Gigantic Pile

‘Gigantic Pile’ 

‘This land is prone to scaring’ 

Like much of the local area in the Lake District, Cylinders Estate has recently suffered significant storm damage. Many trees were uprooted overnight and torn out of the ground; enormous trunks snapped like spindly twigs. 

Due to a number of contributing factors, larch trees in the area have become diseased and the local council insisted that all infected trees should be cut down. About 100 years ago, the land was cleared for industrial activity and the production of gunpowder, meaning that across this area countless trees were cut down for fuel. Land was cleared for cattle and sheep farming, leaving the earth exposed and vulnerable. Without the elder trees providing stable rooting and resilience to disease for younger trees, the nutrients in the soil have been altered, resulting in both the trees and earth becoming increasingly vulnerable. Over time, soil degradation caused by agricultural activity, bare landscapes and the spraying of fertilisers to omit unwanted native plants has led to weakened soil systems and flooding. Tree roots hold these particles together, and now they are left clinging on.  

WYRM considers how inorganic materials alter the physical properties of our future geology. In a similar vein to the Earthworm, WYRM digests this detritus, reclaiming, regurgitating and renewing the landscape.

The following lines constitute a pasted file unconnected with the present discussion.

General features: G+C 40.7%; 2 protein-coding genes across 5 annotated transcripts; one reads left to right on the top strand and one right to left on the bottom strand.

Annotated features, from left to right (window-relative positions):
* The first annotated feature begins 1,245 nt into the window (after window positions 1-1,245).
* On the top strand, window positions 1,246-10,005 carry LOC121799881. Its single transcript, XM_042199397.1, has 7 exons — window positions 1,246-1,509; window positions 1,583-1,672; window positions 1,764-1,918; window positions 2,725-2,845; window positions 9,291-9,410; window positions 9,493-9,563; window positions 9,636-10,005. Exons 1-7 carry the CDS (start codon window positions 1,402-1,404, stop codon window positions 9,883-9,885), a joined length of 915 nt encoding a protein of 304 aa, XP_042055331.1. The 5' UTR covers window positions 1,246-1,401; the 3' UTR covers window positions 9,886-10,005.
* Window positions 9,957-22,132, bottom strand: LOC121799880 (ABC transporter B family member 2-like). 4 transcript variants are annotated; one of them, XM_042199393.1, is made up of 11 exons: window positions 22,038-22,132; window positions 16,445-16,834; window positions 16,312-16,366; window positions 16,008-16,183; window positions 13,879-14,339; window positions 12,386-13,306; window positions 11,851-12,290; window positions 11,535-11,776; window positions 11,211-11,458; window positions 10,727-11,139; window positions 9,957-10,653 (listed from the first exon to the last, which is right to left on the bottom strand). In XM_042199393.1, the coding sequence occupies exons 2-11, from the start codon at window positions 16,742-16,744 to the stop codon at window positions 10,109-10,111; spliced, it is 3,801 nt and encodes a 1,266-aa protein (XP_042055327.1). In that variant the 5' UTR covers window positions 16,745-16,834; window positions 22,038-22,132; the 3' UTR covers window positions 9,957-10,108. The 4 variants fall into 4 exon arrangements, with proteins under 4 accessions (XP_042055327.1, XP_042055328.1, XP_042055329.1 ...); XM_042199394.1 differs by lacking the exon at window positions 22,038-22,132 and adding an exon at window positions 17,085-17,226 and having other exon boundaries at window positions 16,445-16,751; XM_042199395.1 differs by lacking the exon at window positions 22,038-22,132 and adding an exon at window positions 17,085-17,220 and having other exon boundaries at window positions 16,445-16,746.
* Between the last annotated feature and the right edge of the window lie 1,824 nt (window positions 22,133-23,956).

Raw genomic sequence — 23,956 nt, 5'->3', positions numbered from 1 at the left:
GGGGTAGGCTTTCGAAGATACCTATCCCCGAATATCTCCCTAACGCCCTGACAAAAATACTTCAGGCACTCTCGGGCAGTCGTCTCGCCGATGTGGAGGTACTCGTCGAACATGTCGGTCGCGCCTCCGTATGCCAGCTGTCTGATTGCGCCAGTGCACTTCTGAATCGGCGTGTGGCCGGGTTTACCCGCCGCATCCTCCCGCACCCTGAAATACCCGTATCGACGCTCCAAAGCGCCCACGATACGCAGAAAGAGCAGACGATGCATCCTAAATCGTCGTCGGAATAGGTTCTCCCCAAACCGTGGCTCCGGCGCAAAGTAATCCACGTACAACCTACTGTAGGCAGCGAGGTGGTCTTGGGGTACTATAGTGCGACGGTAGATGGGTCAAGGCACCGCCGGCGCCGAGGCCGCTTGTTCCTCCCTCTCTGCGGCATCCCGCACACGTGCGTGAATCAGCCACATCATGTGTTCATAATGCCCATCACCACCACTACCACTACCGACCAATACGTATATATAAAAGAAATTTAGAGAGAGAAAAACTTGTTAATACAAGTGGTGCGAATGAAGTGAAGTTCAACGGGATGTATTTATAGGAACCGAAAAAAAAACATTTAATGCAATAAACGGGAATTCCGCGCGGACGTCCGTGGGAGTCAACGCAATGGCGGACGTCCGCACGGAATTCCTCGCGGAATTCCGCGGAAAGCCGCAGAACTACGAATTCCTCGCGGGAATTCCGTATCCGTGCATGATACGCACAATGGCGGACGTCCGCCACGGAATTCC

Robertson, like Schwitters has taken this work with her on a journey to different locations, rebuilding and absorbing residue materials as she re-imagines this megalithic construction. Fragments from the site were collected during a residency at the Merz Barn to form the outer shell- a dismantled shed, corrugated roofing, pulped newspaper , and concrete panels are cast as imprints. The patterns created by the corrugation in the cast surfaces and the concrete cladding on the sculpture, echoes an ancient Roman column, deconstructed by the temporality of the materials typically used for shelter. This column is broken, twisted as if a tree root, a worm eating into the ground, entangled in this excavation site as an unearthed future ruin.

Kindly commissioned by Littoral Trust , the Merz Barn as part of KS75 July-November 2022.

The Merz Barn, Lake District , Elterwater.

Curated by Mille Laing-Tate